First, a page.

Since 2007, the Public Service Loan Forgiveness program has made it possible for millions of students across the nation to afford school by forgiving hefty loans burdening those who have worked in public service for at least 10 years.
All that could soon change, however, as President Donald Trump’s proposed budget would eliminate loan forgiveness for students who become public defenders — potentially leaving America’s criminal justice system worse off than it was before.
Applications to pubic defender offices skyrocketed after Congress approved the program nearly a decade ago, as aspiring lawyers weighed the decision, and the cost, of attending law school, Vice reported. Collin Tierney, a public defender out of Minneapolis, Minn., said he was astonished by the overwhelming number of people suddenly interested in defending suspected criminals.
“These offices had no idea what to do with the amount of people that were suddenly applying for jobs,” Tierney told the magazine. “You had editors in chief of prestigious law journals, you had people that worked in federal government and corporate positions before law school … applying. People at the top of their class, and you had a lot of people like me who made a very conscious decision to go to law school to become a public defender.
“That large group didn’t exist before 2007,” he added.
Like many public defenders, Tierney is still paying off his law school debt — $240,000 of it to be exact — through the PSLF program, according to Vice.
The debt forgiveness program has helped bolster the public defender job market over the years, but Trump’s plans to gut it could leave many students unable to afford the high cost of law school. In his proposed budget, the president advocated for the elimination of the program for persons taking out loans past July 1, 2018.
“To support this streamlined pathway to debt relief for undergraduate borrowers, and to generate savings that help put the nation on a more sustainable fiscal path, the Budget eliminates the Public Service Loan Forgiveness program, establishes reforms to guarantee that all borrowers in [income-driven repayment] pay an equitable share of their income, and eliminates subsidized loans,” the budget reads.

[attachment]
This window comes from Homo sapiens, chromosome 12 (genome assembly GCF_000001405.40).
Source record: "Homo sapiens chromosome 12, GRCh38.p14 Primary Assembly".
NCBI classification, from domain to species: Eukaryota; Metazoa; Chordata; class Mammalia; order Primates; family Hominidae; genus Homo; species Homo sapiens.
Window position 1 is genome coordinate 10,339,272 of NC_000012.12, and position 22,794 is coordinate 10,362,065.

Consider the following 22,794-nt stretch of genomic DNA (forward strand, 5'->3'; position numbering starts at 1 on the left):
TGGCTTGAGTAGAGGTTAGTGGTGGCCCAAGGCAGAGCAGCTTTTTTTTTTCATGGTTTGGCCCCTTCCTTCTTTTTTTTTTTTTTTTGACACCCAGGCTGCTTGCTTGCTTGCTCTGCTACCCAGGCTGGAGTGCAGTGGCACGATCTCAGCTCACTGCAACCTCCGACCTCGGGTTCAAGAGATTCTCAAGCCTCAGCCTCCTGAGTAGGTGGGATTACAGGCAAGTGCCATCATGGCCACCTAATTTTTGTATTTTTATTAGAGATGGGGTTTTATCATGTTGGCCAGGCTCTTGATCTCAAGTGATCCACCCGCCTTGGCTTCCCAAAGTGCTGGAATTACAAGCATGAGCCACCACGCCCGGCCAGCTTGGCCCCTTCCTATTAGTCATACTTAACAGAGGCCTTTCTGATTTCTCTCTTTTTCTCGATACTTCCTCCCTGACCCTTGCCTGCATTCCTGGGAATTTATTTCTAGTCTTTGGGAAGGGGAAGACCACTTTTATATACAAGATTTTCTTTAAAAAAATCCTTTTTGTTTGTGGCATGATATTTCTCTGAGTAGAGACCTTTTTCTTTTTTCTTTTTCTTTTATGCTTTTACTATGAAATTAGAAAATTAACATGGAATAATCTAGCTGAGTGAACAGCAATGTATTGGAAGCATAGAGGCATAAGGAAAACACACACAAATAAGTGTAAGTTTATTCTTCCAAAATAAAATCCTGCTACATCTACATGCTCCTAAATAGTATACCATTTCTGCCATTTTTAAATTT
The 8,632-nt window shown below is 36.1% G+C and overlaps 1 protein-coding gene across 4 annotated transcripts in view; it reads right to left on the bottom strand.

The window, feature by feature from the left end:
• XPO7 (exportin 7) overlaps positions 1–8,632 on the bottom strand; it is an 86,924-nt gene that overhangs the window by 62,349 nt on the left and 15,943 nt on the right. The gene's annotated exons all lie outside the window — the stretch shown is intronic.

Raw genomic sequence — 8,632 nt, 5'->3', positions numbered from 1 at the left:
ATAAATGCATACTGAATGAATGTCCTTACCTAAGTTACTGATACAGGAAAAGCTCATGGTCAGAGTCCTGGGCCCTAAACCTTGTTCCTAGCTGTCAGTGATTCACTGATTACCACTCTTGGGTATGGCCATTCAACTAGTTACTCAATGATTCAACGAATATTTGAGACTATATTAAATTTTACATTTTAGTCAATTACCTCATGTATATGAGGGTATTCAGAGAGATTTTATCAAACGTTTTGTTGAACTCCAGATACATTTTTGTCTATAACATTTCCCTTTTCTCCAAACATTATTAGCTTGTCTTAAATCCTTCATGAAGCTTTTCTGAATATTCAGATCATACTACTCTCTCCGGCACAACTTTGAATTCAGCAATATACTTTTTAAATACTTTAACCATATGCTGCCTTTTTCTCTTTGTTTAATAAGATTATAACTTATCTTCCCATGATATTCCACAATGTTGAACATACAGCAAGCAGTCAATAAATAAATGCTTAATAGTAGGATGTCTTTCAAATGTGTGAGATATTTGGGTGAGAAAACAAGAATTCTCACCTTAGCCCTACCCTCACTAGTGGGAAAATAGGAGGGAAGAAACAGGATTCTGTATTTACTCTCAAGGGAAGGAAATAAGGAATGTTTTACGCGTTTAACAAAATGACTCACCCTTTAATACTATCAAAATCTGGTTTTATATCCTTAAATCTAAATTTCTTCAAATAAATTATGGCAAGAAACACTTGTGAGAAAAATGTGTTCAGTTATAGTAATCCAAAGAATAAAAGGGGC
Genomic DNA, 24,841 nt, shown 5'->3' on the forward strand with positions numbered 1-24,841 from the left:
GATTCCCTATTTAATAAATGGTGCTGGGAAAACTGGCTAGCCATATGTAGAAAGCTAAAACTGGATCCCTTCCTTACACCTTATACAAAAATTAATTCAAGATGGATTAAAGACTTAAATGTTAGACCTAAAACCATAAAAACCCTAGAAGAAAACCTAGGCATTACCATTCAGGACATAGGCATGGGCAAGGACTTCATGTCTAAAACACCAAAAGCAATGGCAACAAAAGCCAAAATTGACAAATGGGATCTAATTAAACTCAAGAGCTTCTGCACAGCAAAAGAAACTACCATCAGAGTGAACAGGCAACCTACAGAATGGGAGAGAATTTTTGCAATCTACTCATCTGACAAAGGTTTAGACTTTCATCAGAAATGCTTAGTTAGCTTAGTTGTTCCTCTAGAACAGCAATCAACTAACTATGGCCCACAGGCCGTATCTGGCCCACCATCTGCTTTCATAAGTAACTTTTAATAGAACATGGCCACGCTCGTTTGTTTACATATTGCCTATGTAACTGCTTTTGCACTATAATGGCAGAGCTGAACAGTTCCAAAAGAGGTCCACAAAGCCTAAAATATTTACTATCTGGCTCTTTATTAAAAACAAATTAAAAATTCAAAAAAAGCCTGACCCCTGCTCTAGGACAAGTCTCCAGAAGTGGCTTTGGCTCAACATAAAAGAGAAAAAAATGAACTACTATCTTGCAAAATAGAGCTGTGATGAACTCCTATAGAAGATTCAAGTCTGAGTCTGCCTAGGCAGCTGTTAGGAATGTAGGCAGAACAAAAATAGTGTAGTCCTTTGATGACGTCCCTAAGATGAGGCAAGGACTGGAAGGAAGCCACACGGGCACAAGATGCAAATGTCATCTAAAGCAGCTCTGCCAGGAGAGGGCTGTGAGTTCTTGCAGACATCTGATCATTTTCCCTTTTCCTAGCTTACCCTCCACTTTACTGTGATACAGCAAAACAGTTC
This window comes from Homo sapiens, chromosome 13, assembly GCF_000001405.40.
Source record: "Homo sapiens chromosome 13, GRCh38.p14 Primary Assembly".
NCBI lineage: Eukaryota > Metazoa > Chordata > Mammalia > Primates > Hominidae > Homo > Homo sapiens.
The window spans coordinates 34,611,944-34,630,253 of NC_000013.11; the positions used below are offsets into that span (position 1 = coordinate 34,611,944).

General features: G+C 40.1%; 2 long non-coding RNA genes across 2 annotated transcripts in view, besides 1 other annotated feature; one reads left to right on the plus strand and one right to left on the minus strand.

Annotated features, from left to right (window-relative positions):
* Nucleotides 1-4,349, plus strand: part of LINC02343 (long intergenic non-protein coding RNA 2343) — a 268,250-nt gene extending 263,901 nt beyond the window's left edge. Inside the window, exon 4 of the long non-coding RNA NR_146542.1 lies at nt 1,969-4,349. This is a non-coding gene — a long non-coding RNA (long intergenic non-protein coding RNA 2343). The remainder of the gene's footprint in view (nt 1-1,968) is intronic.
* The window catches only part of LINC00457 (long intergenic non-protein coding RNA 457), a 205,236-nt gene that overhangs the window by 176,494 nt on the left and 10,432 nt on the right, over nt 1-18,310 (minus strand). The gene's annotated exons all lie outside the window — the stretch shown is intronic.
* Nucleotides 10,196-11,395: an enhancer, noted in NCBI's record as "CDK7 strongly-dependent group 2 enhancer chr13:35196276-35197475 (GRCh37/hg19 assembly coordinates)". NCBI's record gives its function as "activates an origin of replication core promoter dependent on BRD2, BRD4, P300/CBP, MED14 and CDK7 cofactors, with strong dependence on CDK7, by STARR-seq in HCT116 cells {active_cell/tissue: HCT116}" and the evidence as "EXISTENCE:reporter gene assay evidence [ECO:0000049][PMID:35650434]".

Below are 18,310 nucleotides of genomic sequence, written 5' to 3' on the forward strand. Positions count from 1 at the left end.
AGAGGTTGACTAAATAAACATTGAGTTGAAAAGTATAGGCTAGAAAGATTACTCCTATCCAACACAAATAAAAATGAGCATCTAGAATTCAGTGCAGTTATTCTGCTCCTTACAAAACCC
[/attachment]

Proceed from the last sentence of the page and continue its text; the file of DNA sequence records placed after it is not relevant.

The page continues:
“These reforms will reduce inefficiencies in the student loan program and focus assistance on needy undergraduate student borrowers instead of high-income, high-balance graduate borrowers,” it continues.
Heather Jarvis, an expert on America’s student debt crisis, disagreed, however, arguing that “Public Service Loan Forgiveness has leveled the playing field for graduates with expensive educations so that highly qualified professionals can do work that’s in the public interest in spite of the persistently low salaries in many of those fields.”
A 2015 report commissioned by the National Legal Aid and Defender Association found that nearly 70 percent of public defenders surveyed took or remained employed at their nonprofit jobs because of the federal loan forgiveness program.
Not only would Trump’s plan to cut the program drain the public defender job pool that has steadily grown over the years, but it would also limit the number of lawyers public defender offices could hire, Vice reported. This is especially concerning as the Trump administration and Justice Department look to revamp the war on drugs.
Spencer Watson, a rising third-year student at Berkeley Law School, likened it to a sort of two-pronged attack on due process.
“The one-two punch, in going after the ability of folks to access reasonable capital, reasonable debt, reasonable credit, and also cutting the ability of the government to fill that space with loans — you’re going to see a lot of bad loans made,” Watson told Vice. “What’s even more tragic than ending the program is that the people that would now be shunted out are the people who have already been left out for so long.
“We need those perspectives, we need those views. We need them in government and positions of power.”
Trump’s budget proposals have already faced tough opposition from both Republicans and Democrats in the Senate, particularly on his call to phase out the PSLF. Such a move would cause a dramatic shift in adequate representation, making it that much harder for the accused, especially the impoverished accused, to get the defense they deserve.
Congress is still struggling to pass the president’s budget.